The Southwestern Historical Quarterly, Volume 66, July 1962 - April, 1963 Page: 93

Notes and Documents

from the United States and the mother country, whose family con-
nexions are highly respectable; not one of whom but was elated at
the idea of having an opportunity of "rendering the state some serv-
ice," of chastising an insolent and merciless foe; men who went into
action cheerfully against fearful odds, with a full determination that
no Mexican fetters should ever encircle their limbs; that their vessel
might go down, but that their country's flag never should be struck
That such gallant and daring young men, so devoted to the cause of
their adopted country, should, through any act of mine, be rendered
obnoxious to an odious epithet, is to me a source of the most painful
reflection and regret. It will be a happy consolation to them and to
their friends, however, to find that so far from their acts having de-
served cinsere Peans have been re-echoed in their praise by the patriotic
sons and daughters of their adopted country throughout the republic.
Clothed as the Commissioners were with official authority, to wrest
the Vessels from Com. Moore, and not being at liberty to disclose
to him the secret Act of Congress, nor their secret instructions, we
were brought into collision at once. Com. Moore contending that he
was not bound to be governed by any 'Secret Act' bearing directly upon
himself without a knowledge of the Act; that, by authority, he had
compromited his Government with that of Yucatan, that both himself
and his Government were in honor bound to fulfil his engagement, and
that while he held the power he should so direct it. As the corre-
spondence between Com. Moore and the Commissioners will prob-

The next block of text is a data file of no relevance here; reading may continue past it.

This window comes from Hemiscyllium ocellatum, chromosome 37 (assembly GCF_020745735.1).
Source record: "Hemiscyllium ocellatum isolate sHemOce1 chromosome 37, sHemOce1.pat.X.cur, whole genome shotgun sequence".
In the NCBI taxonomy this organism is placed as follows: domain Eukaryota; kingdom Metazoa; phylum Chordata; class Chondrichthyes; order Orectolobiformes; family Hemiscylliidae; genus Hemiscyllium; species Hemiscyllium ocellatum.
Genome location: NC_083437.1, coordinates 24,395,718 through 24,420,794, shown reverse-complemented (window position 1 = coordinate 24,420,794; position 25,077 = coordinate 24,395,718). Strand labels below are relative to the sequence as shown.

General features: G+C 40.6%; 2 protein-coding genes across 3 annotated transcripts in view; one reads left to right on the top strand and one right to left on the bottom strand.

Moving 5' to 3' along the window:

ably be laid before the Public, I will not enter into any detail, but con-
tent myself with saying that the Commissioners felt themselves bound
to comply with their instructions as far as was within their power, but
how to proceed further than they had done, without giving publicity to
what they had been particularly instructed to keep secret, they were at
a loss to decide, and accordingly came to the conclusion to lay the
whole affair before a gentleman of high legal attainments, for advice,
as one in whom they felt assured the Government placed every confi-
dence. Every fact and paper was placed before him, and his opinion
was that we could proceed no further in the business, until we should
receive additional power from Government. Col. Bryan the Junior
Commissioner, proceeded immediately from New Orleans to the Seat
of Government of Texas, and made known to President Houston how
the affair stood, and who then clothed the Commissioners with such
authority as to place the Vessels under their direct control. It then
became their duty to see that the safety of the Vessels was not jeopar-
dised by any hasty proceedings on their part, and the only plan that
suggested itself to them for their security was by taking them to Gal-
veston, and they so wrote to the President, stating that the writer
would go passenger in the Austin.
By this time Com. Moore, in order to fulfil his engagements with

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Texas State Historical Association. The Southwestern Historical Quarterly, Volume 66, July 1962 - April, 1963, periodical, 1963; Austin, Texas. ( accessed August 19, 2017), University of North Texas Libraries, The Portal to Texas History,; crediting Texas State Historical Association.